ASXL3-related disorder is characterized by developmental delay or intellectual disability, typically in the moderate to severe range, with speech and language delay and/or absent speech. Affected individuals may also display autistic features. There may be issues with feeding. While dysmorphic facial features have been described, they are typically nonspecific. Affected individuals may also have hypotonia that can transition to spasticity resulting in unusual posture with flexion contractions of the elbows, wrists, and fingers. Other findings may include poor postnatal growth, strabismus, seizures, sleep disturbance, and dental anomalies.
Intellectual developmental disorder with hypotonia and behavioral abnormalities
MedGen UID:
1684709
Concept ID:
C5231489
Disease or Syndrome
Intellectual developmental disorder with hypotonia and behavioral abnormalities (IDDHBA) is a neurodevelopmental disorder characterized by onset of hypotonia and variably impaired global developmental delay in infancy. Affected individuals tend to have learning disability, usually requiring special schooling, as well as behavioral abnormalities, such as autistic features and attention deficit-hyperactivity disorder (ADHD). Additional more variable features may include nonspecific dysmorphic facial features, congenital heart defects, visual or ocular movement anomalies, and poor feeding and/or gastroesophageal reflux (summary by Calpena et al., 2019).
Multiple congenital anomalies-neurodevelopmental syndrome, X-linked
MedGen UID:
1788942
Concept ID:
C5542341
Disease or Syndrome
X-linked multiple congenital anomalies-neurodevelopmental syndrome (MCAND) is an X-linked recessive congenital multisystemic disorder characterized by poor growth, global developmental delay with impaired intellectual development, and variable abnormalities of the cardiac, skeletal, and genitourinary systems. Most affected individuals also have hypotonia and dysmorphic craniofacial features. Brain imaging typically shows enlarged ventricles and thin corpus callosum; some have microcephaly, whereas others have hydrocephalus. The severity of the disorder is highly variable, ranging from death in early infancy to survival into the second or third decade. Pathogenetically, the disorder results from disrupted gene expression and signaling during embryogenesis, thus affecting multiple systems (summary by Tripolszki et al., 2021 and Beck et al., 2021). Beck et al. (2021) referred to the disorder as LINKED syndrome (LINKage-specific deubiquitylation deficiency-induced Embryonic Defects).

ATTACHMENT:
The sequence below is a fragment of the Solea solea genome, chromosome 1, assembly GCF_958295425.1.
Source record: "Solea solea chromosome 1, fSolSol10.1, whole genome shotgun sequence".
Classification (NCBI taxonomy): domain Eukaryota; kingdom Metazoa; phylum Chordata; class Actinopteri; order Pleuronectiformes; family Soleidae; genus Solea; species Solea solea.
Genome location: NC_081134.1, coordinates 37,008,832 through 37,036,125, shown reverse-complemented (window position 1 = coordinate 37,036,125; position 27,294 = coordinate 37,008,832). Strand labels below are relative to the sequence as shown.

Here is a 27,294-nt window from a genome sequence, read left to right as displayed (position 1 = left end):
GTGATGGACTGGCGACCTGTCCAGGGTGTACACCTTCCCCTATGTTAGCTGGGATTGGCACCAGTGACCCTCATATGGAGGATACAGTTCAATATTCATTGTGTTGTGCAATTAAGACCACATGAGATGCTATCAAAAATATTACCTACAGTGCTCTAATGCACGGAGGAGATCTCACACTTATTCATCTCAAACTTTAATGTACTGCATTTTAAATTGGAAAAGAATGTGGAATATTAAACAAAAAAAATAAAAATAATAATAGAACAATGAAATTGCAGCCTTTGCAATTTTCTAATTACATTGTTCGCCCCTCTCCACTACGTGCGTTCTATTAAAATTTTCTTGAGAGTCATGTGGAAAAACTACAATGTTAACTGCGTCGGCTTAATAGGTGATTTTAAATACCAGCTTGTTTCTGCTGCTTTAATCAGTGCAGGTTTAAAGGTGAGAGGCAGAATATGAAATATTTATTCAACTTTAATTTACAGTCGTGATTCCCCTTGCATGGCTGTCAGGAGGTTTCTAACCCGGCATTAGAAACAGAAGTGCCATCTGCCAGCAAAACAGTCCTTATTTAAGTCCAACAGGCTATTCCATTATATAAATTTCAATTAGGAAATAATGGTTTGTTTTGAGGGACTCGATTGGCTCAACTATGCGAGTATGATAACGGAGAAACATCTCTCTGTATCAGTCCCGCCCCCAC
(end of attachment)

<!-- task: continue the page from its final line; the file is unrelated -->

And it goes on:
White-Kernohan syndrome
MedGen UID:
1785087
Concept ID:
C5543635
Disease or Syndrome
White-Kernohan syndrome (WHIKERS) is a neurodevelopmental disorder characterized by global developmental delay with variably impaired intellectual development, hypotonia, and characteristic facial features. Some patients may have abnormalities of other systems, including genitourinary and skeletal (summary by White et al., 2021).
Neurodevelopmental disorder with poor growth and skeletal anomalies
MedGen UID:
1804653
Concept ID:
C5676990
Disease or Syndrome
Neurodevelopmental disorder with poor growth and skeletal anomalies (NEDGS) is an autosomal recessive disorder characterized by global developmental delay and impaired intellectual development apparent from infancy. Affected individuals have hypotonia, delayed walking, poor or absent speech, and variable skeletal anomalies. More variable features include seizures, nonspecific dysmorphic facial features, oculomotor apraxia, and nonspecific brain imaging abnormalities (Iqbal et al., 2021).
Neurodevelopmental disorder with seizures, microcephaly, and brain abnormalities
MedGen UID:
1823982
Concept ID:
C5774209
Disease or Syndrome
Neurodevelopmental disorder with seizures, microcephaly, and brain abnormalities (NEDSMBA) is an autosomal recessive disorder characterized by a core phenotype of moderate to profound developmental delay, progressive microcephaly, epilepsy, and periventricular calcifications (summary by Rosenhahn et al., 2022).

Professional guidelines

PubMed

DeFreitas CA, Carr SR, Merck DL, Byrne MM, Linden OE, Stiles EA, Sullivan SR, Taylor HO
Plast Reconstr Surg 2022 Nov 1;150(5):1084-1089. Epub 2022 Aug 24 doi: 10.1097/PRS.0000000000009608. PMID: 35998125
Calpena E, Cuellar A, Bala K, Swagemakers SMA, Koelling N, McGowan SJ, Phipps JM, Balasubramanian M, Cunningham ML, Douzgou S, Lattanzi W, Morton JEV, Shears D, Weber A, Wilson LC, Lord H, Lester T, Johnson D, Wall SA, Twigg SRF, Mathijssen IMJ, Boardman-Pretty F; Genomics England Research Consortium, Boyadjiev SA, Wilkie AOM
Genet Med 2020 Sep;22(9):1498-1506. Epub 2020 Jun 5 doi: 10.1038/s41436-020-0817-2. PMID: 32499606Free PMC Article
Dobbs TD, Salahuddin O, Jayamohan J, Richards P, Magdum S, Wall SA, Johnson D
Plast Reconstr Surg 2017 Jun;139(6):1325e-1332e. doi: 10.1097/PRS.0000000000003371. PMID: 28538575